Anyway, I've only watched Season 1 so far. Don't spoil it for me, please. (And if you haven't watched it, you should stop reading because I will likely spoil it for you).
There's a lot to like about the show. It has a lot of potential to explore some of the big questions in life: What makes us human? What happens when the systems of order break down? How do survival instincts fit into individualistic and collectivist mentalities?
Gender Roles in a Post-Apocalpytic Setting
One of these questions that The Walking Dead brings up involves gender and gender roles. These issues are particularly apparent in Episode 3, "Tell it to the Frogs."
This episode revolves around a group of survivors from a zombie apocalypse. They have found a safe haven in a camp outside of Atlanta, a city that has been completely overrun with the undead. For most of the first two episodes, we were faced with brute survival skills. There was running, jumping, and copious amounts of beating zombies in the head. People in those kinds of fight or flight situations don't give us much insight into the human social condition. But everything slows down in this episode. Even with the fear and surrealism of their situation in the background, there's some time to fall into a rhythm of their new lives.
And that rhythm appears to be that the men get to splash around in the water or lounge at the campsite while the women do laundry. As the women work, one of them says "I'm really beginning to question the division of labor around here." She goes on to ask "Can someone explain to me how the women ended up doing all the Hattie McDaniel work?"
Then there's a scene of joyful sisterhood. As the women sit side by side scrubbing zombie blood out of everyone's clothes, they laugh and joke about how much they miss their vibrators. In this way, they have recognized the inequality present in their division of labor but have simultaneously found a bond in it and used that bond to undercut men's dominance, albeit subtly.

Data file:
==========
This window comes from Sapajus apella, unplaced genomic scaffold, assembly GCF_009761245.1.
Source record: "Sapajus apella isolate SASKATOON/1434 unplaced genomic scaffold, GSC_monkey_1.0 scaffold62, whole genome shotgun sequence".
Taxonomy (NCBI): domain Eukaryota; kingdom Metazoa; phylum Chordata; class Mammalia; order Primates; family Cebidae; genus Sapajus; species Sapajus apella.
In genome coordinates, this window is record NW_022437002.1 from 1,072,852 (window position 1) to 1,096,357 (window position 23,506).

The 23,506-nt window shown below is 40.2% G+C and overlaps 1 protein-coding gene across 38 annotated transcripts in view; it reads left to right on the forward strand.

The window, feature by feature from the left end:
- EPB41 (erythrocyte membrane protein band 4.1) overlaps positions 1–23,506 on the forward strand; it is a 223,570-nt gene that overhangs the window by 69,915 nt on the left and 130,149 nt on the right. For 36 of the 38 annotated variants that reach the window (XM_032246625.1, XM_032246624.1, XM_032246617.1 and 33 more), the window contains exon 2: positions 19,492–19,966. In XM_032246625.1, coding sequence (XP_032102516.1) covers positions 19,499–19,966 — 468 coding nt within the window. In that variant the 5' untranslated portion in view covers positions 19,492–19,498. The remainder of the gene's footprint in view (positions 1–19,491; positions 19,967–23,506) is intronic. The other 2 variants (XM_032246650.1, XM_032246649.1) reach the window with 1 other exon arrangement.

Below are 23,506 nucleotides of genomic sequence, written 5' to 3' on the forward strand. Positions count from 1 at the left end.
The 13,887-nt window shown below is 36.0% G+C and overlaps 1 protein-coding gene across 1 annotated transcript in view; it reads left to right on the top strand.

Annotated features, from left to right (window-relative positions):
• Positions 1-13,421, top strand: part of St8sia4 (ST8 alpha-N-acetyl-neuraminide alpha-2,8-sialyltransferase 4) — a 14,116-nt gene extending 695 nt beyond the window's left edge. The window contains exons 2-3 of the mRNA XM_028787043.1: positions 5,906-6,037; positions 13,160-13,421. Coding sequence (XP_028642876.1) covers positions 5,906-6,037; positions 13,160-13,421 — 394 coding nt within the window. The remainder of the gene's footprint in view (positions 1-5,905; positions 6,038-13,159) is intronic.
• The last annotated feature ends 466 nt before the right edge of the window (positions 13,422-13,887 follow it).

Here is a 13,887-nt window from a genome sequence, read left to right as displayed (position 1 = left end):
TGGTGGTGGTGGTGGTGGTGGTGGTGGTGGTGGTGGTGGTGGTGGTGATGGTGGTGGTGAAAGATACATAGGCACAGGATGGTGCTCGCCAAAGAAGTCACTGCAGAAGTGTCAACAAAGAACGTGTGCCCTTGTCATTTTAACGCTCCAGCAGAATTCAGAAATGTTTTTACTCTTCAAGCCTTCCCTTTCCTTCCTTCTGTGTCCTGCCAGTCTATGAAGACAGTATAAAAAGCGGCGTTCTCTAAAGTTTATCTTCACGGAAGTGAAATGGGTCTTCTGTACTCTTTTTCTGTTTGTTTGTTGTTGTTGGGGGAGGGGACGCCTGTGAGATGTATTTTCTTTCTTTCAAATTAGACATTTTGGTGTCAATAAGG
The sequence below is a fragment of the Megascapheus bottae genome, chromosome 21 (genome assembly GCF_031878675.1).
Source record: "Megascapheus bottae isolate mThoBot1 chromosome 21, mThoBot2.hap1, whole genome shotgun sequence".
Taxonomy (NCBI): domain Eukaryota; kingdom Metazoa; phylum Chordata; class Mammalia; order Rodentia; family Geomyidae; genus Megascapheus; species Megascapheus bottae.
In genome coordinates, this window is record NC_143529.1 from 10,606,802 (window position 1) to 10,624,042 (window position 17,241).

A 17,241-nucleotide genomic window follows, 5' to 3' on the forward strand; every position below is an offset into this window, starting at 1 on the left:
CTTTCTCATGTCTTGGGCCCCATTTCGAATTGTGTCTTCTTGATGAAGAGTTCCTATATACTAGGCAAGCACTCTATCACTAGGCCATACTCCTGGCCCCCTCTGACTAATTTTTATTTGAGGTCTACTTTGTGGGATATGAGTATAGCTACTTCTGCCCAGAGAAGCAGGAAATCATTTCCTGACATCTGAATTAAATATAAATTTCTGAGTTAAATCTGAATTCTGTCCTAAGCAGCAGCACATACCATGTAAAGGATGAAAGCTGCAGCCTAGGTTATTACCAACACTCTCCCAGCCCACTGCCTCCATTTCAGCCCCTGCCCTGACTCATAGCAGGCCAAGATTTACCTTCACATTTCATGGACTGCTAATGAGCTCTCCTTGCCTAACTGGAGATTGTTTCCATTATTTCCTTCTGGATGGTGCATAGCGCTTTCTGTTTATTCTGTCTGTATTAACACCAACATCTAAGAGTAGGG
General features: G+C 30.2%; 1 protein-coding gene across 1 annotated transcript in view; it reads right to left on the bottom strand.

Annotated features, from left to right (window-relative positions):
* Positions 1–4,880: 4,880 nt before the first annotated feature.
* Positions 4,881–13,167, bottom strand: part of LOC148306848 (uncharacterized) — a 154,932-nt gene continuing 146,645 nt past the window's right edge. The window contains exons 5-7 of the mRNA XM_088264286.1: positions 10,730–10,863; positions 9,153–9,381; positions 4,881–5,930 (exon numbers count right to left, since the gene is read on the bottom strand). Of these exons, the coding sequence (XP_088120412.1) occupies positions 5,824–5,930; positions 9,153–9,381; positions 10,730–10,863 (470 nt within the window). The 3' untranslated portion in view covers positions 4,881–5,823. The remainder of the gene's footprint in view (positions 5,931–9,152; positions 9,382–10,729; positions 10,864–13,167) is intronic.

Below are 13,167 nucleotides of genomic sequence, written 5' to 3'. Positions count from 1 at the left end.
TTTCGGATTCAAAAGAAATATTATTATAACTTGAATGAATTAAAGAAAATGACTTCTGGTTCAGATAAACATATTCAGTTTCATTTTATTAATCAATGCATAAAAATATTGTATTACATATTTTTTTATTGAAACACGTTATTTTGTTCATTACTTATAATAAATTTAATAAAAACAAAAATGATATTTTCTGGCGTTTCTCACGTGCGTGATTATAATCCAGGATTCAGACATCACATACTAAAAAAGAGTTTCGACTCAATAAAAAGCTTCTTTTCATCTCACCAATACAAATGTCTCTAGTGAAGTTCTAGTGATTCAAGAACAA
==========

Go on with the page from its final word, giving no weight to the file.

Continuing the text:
As the physical violence escalates, the women try to protect the man's wife by shielding her and ineffectively slapping at the man with wet laundry. Everything from the music in the background to the way the man physically towers over the women because of the slant of the hill they're standing on suggests that he has the upper hand. Despite being outnumbered four-to-one, this man is in control of the situation and the women are powerless to overcome him.
In comes Shane, one of the alpha males of the group. He beats the man to a bloody pulp without so much as taking a punch himself. He then tells the man that if he ever lays a hand on his wife, little girl, or anyone at the camp again, he'll kill him. Meanwhile, the women stand huddled, frozen in place. The wife sobs as she watches her abusive husband get a taste of his own medicine.
Here's a video going "behind the scenes" of this episode. Check out around the 3:10 mark.
Here, executive producer Gale Anne Heard has a voiceover as the laundry scene plays out. She explains that this scene is an example of "human nature" being "far more dangerous than the threat of the zombies."
Sex, Sex, Sex
Of course, women aren't only good for doing laundry. They're also good for sex. This comes up as Lori, wife of the main protagonist of The Walking Dead unwittingly becomes an adulteress when Shane tells her that her husband is dead and the two begin a sexual relationship. When her husband returns, she is enraged that she has been tricked in this way and blames Shane.